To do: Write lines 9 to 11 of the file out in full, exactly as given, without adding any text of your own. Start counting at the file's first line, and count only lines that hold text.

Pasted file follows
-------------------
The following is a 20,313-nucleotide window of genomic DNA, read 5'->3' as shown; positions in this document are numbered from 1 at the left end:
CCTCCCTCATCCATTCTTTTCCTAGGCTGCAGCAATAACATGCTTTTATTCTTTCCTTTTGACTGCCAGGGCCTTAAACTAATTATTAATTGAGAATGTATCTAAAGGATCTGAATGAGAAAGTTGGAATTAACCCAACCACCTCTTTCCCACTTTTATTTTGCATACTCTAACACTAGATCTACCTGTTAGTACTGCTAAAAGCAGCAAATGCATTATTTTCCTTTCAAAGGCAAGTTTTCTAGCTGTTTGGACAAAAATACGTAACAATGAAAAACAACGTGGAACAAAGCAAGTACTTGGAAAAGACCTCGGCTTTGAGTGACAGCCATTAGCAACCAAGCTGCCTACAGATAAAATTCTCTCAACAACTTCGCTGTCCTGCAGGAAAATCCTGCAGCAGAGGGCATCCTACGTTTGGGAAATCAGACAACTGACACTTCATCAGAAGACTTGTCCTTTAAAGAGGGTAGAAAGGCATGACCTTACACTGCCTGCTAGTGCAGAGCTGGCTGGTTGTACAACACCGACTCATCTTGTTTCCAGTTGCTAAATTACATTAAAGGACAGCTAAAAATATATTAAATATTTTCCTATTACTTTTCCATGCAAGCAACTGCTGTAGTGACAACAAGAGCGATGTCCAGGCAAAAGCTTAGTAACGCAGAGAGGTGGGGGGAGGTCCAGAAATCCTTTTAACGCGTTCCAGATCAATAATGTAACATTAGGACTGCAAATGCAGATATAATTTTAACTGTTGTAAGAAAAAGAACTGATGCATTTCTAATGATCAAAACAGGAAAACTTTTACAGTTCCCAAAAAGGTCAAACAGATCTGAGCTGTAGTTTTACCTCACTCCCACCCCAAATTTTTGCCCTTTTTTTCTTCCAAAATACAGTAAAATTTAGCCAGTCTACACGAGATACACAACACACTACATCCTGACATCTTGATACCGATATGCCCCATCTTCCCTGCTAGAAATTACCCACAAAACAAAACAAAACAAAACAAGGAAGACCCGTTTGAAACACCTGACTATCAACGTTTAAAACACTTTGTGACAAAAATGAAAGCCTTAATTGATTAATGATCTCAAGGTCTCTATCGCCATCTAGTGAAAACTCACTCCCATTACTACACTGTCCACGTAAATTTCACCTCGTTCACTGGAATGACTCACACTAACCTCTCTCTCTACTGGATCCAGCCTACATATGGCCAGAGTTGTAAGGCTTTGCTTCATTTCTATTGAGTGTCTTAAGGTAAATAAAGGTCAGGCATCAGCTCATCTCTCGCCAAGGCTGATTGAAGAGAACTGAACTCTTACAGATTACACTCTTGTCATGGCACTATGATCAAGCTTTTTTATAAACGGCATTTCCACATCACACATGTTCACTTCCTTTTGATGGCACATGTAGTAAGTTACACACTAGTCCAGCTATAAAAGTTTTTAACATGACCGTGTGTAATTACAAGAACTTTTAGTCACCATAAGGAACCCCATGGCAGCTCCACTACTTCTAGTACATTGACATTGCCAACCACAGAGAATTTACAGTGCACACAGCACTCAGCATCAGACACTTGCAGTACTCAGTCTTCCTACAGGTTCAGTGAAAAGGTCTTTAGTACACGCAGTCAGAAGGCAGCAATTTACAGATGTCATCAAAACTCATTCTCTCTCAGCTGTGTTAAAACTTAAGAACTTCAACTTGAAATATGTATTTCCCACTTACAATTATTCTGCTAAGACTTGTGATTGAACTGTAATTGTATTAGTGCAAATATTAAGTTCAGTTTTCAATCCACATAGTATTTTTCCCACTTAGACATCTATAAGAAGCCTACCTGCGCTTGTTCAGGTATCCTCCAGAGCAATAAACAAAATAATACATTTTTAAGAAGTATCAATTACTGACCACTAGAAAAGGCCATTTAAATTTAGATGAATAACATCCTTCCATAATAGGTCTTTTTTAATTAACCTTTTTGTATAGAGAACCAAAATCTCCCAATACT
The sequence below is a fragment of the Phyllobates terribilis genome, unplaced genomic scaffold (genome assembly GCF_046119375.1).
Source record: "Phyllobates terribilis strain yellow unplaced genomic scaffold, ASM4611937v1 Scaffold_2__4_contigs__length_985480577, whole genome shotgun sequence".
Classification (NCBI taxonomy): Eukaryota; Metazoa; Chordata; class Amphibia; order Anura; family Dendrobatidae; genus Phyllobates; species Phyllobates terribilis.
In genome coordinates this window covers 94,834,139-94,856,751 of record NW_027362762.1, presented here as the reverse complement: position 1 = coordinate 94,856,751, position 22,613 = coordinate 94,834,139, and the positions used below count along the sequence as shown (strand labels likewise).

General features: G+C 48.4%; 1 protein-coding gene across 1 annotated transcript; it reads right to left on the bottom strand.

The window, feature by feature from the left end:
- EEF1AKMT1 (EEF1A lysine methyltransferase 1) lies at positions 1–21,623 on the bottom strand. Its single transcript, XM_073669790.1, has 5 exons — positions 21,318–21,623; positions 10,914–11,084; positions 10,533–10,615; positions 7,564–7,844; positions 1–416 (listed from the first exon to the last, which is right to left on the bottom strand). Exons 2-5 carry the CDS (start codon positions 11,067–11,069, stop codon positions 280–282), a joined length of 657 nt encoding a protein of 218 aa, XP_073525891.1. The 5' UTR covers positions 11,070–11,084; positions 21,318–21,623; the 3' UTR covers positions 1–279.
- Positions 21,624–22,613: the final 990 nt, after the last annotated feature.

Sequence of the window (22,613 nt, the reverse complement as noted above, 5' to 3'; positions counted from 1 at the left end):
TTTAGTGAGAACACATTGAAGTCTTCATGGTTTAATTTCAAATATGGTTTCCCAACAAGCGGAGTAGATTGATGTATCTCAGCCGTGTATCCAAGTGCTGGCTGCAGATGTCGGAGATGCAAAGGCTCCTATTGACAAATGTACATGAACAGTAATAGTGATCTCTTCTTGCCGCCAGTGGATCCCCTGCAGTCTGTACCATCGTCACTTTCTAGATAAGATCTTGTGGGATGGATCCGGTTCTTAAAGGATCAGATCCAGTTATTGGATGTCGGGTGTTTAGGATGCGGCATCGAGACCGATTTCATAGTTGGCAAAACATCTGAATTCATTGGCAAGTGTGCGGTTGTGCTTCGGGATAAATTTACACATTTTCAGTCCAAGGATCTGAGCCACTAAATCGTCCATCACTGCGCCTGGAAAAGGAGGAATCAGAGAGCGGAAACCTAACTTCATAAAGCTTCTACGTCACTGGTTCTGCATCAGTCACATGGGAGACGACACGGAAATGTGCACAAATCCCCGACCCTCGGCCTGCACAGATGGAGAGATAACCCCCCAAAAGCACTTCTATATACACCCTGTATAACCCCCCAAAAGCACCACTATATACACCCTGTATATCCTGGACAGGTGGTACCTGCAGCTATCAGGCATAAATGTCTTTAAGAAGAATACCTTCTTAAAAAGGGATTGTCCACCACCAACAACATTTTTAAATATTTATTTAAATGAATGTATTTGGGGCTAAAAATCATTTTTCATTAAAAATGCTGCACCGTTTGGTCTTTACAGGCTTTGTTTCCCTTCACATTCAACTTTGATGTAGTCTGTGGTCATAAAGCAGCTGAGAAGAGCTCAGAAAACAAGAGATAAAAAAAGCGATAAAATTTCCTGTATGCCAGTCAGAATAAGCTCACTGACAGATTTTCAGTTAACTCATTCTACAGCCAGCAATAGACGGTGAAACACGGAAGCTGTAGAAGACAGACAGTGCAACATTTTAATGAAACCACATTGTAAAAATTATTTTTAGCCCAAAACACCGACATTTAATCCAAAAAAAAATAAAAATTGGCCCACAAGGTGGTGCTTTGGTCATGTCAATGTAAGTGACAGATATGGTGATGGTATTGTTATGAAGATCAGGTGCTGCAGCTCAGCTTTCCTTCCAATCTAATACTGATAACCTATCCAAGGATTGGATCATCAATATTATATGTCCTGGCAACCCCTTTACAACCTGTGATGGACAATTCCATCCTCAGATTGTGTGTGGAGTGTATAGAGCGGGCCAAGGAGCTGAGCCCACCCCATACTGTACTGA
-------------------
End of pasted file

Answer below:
- EEF1AKMT1 (EEF1A lysine methyltransferase 1) lies at positions 1–21,623 on the bottom strand. Its single transcript, XM_073669790.1, has 5 exons — positions 21,318–21,623; positions 10,914–11,084; positions 10,533–10,615; positions 7,564–7,844; positions 1–416 (listed from the first exon to the last, which is right to left on the bottom strand). Exons 2-5 carry the CDS (start codon positions 11,067–11,069, stop codon positions 280–282), a joined length of 657 nt encoding a protein of 218 aa, XP_073525891.1. The 5' UTR covers positions 11,070–11,084; positions 21,318–21,623; the 3' UTR covers positions 1–279.
- Positions 21,624–22,613: the final 990 nt, after the last annotated feature.

Sequence of the window (22,613 nt, the reverse complement as noted above, 5' to 3'; positions counted from 1 at the left end):